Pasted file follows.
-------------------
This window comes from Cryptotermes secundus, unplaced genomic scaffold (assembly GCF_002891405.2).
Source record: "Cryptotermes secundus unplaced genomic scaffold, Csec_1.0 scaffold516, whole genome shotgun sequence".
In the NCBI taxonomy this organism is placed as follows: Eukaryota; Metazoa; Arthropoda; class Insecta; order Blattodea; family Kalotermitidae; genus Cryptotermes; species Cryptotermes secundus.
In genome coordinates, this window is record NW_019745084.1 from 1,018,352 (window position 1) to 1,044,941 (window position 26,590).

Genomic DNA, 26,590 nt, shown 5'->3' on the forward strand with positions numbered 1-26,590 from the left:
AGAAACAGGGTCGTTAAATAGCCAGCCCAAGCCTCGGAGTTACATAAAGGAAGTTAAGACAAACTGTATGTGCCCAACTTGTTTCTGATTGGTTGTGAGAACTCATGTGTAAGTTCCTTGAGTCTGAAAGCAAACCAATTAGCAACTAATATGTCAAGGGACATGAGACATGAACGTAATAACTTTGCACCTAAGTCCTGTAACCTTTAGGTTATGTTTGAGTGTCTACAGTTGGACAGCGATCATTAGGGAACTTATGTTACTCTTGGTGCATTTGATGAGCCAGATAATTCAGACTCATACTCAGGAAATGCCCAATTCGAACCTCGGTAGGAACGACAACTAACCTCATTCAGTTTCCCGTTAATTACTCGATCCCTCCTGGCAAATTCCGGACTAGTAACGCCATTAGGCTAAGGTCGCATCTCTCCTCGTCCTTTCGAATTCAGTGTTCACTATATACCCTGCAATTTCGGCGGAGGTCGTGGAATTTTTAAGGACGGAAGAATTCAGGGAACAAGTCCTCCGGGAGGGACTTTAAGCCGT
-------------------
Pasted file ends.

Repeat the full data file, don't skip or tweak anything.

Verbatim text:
This window comes from Cryptotermes secundus, unplaced genomic scaffold (assembly GCF_002891405.2).
Source record: "Cryptotermes secundus unplaced genomic scaffold, Csec_1.0 scaffold516, whole genome shotgun sequence".
In the NCBI taxonomy this organism is placed as follows: Eukaryota; Metazoa; Arthropoda; class Insecta; order Blattodea; family Kalotermitidae; genus Cryptotermes; species Cryptotermes secundus.
In genome coordinates, this window is record NW_019745084.1 from 1,018,352 (window position 1) to 1,044,941 (window position 26,590).

Genomic DNA, 26,590 nt, shown 5'->3' on the forward strand with positions numbered 1-26,590 from the left:
AGAAACAGGGTCGTTAAATAGCCAGCCCAAGCCTCGGAGTTACATAAAGGAAGTTAAGACAAACTGTATGTGCCCAACTTGTTTCTGATTGGTTGTGAGAACTCATGTGTAAGTTCCTTGAGTCTGAAAGCAAACCAATTAGCAACTAATATGTCAAGGGACATGAGACATGAACGTAATAACTTTGCACCTAAGTCCTGTAACCTTTAGGTTATGTTTGAGTGTCTACAGTTGGACAGCGATCATTAGGGAACTTATGTTACTCTTGGTGCATTTGATGAGCCAGATAATTCAGACTCATACTCAGGAAATGCCCAATTCGAACCTCGGTAGGAACGACAACTAACCTCATTCAGTTTCCCGTTAATTACTCGATCCCTCCTGGCAAATTCCGGACTAGTAACGCCATTAGGCTAAGGTCGCATCTCTCCTCGTCCTTTCGAATTCAGTGTTCACTATATACCCTGCAATTTCGGCGGAGGTCGTGGAATTTTTAAGGACGGAAGAATTCAGGGAACAAGTCCTCCGGGAGGGACTTTAAGCCGT